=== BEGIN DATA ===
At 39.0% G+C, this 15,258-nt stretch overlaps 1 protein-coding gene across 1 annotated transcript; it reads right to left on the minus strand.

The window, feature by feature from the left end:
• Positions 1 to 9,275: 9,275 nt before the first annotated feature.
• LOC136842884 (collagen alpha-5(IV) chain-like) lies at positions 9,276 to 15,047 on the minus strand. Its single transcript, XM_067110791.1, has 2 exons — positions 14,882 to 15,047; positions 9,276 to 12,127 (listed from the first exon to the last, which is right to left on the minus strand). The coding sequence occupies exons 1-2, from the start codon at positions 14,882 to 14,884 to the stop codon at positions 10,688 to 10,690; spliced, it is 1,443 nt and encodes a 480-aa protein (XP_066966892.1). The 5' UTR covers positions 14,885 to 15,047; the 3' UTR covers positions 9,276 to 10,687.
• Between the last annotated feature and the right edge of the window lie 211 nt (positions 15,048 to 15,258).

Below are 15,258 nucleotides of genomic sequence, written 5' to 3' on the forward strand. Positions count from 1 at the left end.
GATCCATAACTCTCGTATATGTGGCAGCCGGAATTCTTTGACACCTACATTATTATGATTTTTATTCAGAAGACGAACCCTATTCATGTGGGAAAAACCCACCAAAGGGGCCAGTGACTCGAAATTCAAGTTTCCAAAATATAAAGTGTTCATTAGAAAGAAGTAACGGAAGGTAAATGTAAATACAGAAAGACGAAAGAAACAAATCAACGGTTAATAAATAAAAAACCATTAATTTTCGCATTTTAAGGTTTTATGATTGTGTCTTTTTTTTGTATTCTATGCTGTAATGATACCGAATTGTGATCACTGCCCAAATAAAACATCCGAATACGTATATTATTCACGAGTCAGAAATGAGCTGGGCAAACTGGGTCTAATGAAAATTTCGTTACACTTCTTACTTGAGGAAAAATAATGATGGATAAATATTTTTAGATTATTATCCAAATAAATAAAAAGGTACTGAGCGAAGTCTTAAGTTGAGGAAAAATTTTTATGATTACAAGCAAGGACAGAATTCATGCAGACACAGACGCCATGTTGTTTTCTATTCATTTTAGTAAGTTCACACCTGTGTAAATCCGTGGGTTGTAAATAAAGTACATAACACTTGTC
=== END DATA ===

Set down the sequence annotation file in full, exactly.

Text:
At 39.0% G+C, this 15,258-nt stretch overlaps 1 protein-coding gene across 1 annotated transcript; it reads right to left on the minus strand.

The window, feature by feature from the left end:
• Positions 1 to 9,275: 9,275 nt before the first annotated feature.
• LOC136842884 (collagen alpha-5(IV) chain-like) lies at positions 9,276 to 15,047 on the minus strand. Its single transcript, XM_067110791.1, has 2 exons — positions 14,882 to 15,047; positions 9,276 to 12,127 (listed from the first exon to the last, which is right to left on the minus strand). The coding sequence occupies exons 1-2, from the start codon at positions 14,882 to 14,884 to the stop codon at positions 10,688 to 10,690; spliced, it is 1,443 nt and encodes a 480-aa protein (XP_066966892.1). The 5' UTR covers positions 14,885 to 15,047; the 3' UTR covers positions 9,276 to 10,687.
• Between the last annotated feature and the right edge of the window lie 211 nt (positions 15,048 to 15,258).

Below are 15,258 nucleotides of genomic sequence, written 5' to 3' on the forward strand. Positions count from 1 at the left end.
GATCCATAACTCTCGTATATGTGGCAGCCGGAATTCTTTGACACCTACATTATTATGATTTTTATTCAGAAGACGAACCCTATTCATGTGGGAAAAACCCACCAAAGGGGCCAGTGACTCGAAATTCAAGTTTCCAAAATATAAAGTGTTCATTAGAAAGAAGTAACGGAAGGTAAATGTAAATACAGAAAGACGAAAGAAACAAATCAACGGTTAATAAATAAAAAACCATTAATTTTCGCATTTTAAGGTTTTATGATTGTGTCTTTTTTTTGTATTCTATGCTGTAATGATACCGAATTGTGATCACTGCCCAAATAAAACATCCGAATACGTATATTATTCACGAGTCAGAAATGAGCTGGGCAAACTGGGTCTAATGAAAATTTCGTTACACTTCTTACTTGAGGAAAAATAATGATGGATAAATATTTTTAGATTATTATCCAAATAAATAAAAAGGTACTGAGCGAAGTCTTAAGTTGAGGAAAAATTTTTATGATTACAAGCAAGGACAGAATTCATGCAGACACAGACGCCATGTTGTTTTCTATTCATTTTAGTAAGTTCACACCTGTGTAAATCCGTGGGTTGTAAATAAAGTACATAACACTTGTC